5 Takeaways from Student Design Competition

A rather unusual but exciting soccer match took place on a Saturday in April at Penn State University in State College, Pa. The players passed, toppled, and even scored goals, though not as good as Messi or Ronaldo.

No, this wasn’t the World Cup but ASME’s Student Design Competition (SDC) held during E-Fest East at PSU, where over 50 teams from universities vied for the top prize during a daylong event held at the Bryce Jordan Center.

The competition, which took a cues from the 2018 FIFA World Cup tournament to be held in Russia, challenged students to design and build robots capable of competing in a modified four-way game of football—or soccer, as it’s called in the U.S. In each round, four teams went head-to-head with their robots navigating a “field” board to gain the most points by either scoring or stopping goals.

The preparation for any competition requires an extreme level of dedication. In the weeks leading up to the event, students not only worked hard building the bots from scratch but also learned important technological and real-life skills. Win or lose, each student went home armed with more knowledge, including these five takeaways.

1. Keep it Simple
The “keep it simple stupid” (KISS) principle, a design rule which states that systems perform best when they have simple designs rather than complex ones, often gets ignored when you are working in a group with multiple design ideas. However, the biggest takeaway for the team from Illinois Institute of Technology (IIT), Chicago, was to keep the design simple. “We went through some complicated ideas first and tried to build them. The lesson we have learned is to keep it simple and make something that’s really easy to manufacture,” said team member Pranjal.

2. Collaboration is Key
Just like in the real world, there are more chances of success when multidisciplinary teams work together. Most teams re-iterated the importance of collaboration between mechanical, electrical, and computer engineers when participating in engineering competitions. Last year’s SDC champions “Rebels” from the University of Mississippi focused on the mobility of the robot this year so that it can go in any direction and speed. “Learning Arduino was an issue as we didn’t know coding being mechanical engineers. There was a huge learning curve toward electrical,” said Ryan from the team. “I am a mechanical engineer and I couldn’t do anything without the electrical team,” said Pranjal from the IIT team.

3. Leadership Lessons
“Besides robotics, I personally learned how to be a leader and motivate the team,” said Giovanni Rodriguez of the University of Florida, which finished first in the event, taking home the first prize. “Last year we didn’t perform to our expectations so we came back re-energized. We learned a lot and had a good time,” he added. “I have to tell the pit crew what’s wrong with the robot or what they need to do to make the robot better, so I gain leadership as well as communication skills,” said another member of the Florida team.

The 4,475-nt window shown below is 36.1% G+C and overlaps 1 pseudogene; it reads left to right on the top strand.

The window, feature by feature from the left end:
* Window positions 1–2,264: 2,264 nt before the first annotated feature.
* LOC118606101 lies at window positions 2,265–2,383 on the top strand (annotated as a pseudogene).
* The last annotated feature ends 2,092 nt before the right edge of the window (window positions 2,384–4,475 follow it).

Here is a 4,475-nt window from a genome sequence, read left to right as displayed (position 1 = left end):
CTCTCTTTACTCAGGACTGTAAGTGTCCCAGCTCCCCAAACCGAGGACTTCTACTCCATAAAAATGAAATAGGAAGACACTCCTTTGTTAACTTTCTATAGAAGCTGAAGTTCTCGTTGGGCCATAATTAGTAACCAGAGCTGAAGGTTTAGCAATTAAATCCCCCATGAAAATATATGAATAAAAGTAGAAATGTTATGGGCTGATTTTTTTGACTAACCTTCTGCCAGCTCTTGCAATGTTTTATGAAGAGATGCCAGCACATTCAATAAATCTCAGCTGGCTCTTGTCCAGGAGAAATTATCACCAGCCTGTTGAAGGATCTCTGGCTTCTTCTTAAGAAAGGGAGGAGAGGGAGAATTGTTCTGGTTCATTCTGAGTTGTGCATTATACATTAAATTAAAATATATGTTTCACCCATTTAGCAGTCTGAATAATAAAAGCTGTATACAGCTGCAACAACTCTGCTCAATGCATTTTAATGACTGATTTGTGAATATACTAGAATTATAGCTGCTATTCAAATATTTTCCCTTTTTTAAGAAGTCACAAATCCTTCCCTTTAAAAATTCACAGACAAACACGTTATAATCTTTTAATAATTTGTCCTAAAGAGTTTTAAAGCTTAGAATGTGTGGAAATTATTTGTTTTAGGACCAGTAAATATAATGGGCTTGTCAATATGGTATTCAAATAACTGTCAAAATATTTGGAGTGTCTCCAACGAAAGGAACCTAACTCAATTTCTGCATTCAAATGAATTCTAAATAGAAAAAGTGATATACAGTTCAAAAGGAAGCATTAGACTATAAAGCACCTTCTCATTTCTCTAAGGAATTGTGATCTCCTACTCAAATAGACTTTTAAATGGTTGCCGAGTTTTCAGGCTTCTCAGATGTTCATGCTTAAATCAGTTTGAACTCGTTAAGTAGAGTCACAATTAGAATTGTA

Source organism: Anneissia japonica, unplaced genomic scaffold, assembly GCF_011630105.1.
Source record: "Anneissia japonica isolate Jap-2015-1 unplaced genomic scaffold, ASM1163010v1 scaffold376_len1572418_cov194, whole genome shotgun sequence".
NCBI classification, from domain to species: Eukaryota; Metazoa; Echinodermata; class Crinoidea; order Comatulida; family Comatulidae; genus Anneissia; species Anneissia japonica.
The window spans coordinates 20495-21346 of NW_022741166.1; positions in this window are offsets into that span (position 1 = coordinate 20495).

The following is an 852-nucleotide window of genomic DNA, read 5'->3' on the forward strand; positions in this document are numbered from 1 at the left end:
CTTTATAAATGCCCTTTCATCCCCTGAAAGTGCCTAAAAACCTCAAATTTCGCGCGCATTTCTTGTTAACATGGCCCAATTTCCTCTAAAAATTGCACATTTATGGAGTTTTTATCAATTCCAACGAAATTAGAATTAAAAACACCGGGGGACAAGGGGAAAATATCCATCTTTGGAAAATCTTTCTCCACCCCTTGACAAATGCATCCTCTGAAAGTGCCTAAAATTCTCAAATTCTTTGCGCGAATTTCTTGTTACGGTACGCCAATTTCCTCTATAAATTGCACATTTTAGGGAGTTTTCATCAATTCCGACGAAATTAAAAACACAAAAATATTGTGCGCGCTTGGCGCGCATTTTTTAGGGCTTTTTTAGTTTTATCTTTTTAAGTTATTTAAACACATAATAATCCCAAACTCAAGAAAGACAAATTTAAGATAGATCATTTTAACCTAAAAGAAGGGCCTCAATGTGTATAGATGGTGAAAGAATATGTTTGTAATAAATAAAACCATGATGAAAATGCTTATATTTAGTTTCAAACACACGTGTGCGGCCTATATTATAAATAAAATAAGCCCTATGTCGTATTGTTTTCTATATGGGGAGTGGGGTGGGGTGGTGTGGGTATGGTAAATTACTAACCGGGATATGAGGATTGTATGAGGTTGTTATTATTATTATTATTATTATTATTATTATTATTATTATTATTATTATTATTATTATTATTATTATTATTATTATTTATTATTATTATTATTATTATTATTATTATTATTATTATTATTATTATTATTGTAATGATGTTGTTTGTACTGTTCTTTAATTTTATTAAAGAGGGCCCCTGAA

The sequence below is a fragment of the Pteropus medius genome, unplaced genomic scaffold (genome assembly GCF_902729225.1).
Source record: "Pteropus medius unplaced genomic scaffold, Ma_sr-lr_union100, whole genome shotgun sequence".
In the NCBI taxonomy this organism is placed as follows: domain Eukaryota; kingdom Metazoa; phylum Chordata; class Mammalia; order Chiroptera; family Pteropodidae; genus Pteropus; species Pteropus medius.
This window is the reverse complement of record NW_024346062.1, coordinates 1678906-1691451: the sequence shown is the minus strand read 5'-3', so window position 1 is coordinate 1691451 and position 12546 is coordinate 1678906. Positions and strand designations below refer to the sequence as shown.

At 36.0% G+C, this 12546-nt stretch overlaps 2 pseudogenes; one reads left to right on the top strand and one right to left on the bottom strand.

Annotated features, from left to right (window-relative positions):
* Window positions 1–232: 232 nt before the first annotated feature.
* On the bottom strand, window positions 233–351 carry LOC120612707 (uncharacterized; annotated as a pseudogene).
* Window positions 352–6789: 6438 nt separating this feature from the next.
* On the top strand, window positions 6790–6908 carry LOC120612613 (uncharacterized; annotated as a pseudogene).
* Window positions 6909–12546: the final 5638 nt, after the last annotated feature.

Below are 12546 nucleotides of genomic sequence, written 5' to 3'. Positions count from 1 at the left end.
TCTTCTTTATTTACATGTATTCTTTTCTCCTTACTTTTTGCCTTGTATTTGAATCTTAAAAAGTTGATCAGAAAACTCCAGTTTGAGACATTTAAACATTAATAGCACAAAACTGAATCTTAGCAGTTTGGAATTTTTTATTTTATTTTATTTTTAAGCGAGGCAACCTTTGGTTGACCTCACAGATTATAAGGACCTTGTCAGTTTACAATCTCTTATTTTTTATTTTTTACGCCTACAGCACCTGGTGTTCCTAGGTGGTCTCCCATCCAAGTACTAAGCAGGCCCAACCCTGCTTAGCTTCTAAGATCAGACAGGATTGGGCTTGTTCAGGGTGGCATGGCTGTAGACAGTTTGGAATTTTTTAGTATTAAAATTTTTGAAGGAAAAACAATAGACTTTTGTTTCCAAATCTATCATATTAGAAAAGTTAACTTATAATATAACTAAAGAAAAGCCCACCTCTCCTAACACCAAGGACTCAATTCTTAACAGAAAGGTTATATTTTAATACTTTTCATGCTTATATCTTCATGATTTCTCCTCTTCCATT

4. Knowledge Sharing
For Antonio from the Instituto Tecn√≥logico de La Laguna, Torreon, Mexico, the best part of E-Fest East SDC was the spirit of knowledge sharing with fellow students. “It’s amazing to see the other robots work and how the engineering community comes together,” said Antonio. “When you come here, you see other people’s perspective and learn from them. It’s hard to work on the robot when you have other things to do as part of the engineering program, but it’s also very inspiring and we are trying to have our university do more competitions like these,” he added.

5. Networking Opportunity
Having the opportunity to interact with like-minded students was the key takeaway for the team that came all the way from the Minghsin University of Science and Technology in Taiwan. “Networking with other teams was a great opportunity,” said Zhi-Min Xu, who is a mechanical engineering student at the university. “We get out of the theoretical school environment and learn to work and network with other teams from different locations,” she said.

Leadership, collaboration, knowledge-sharing, and networking with cross-functional teams are skills that ensure engineering students can hit the ground running when they enter the workforce.

Chitra Sethi is managing editor at Mechanical Engineering magazine.
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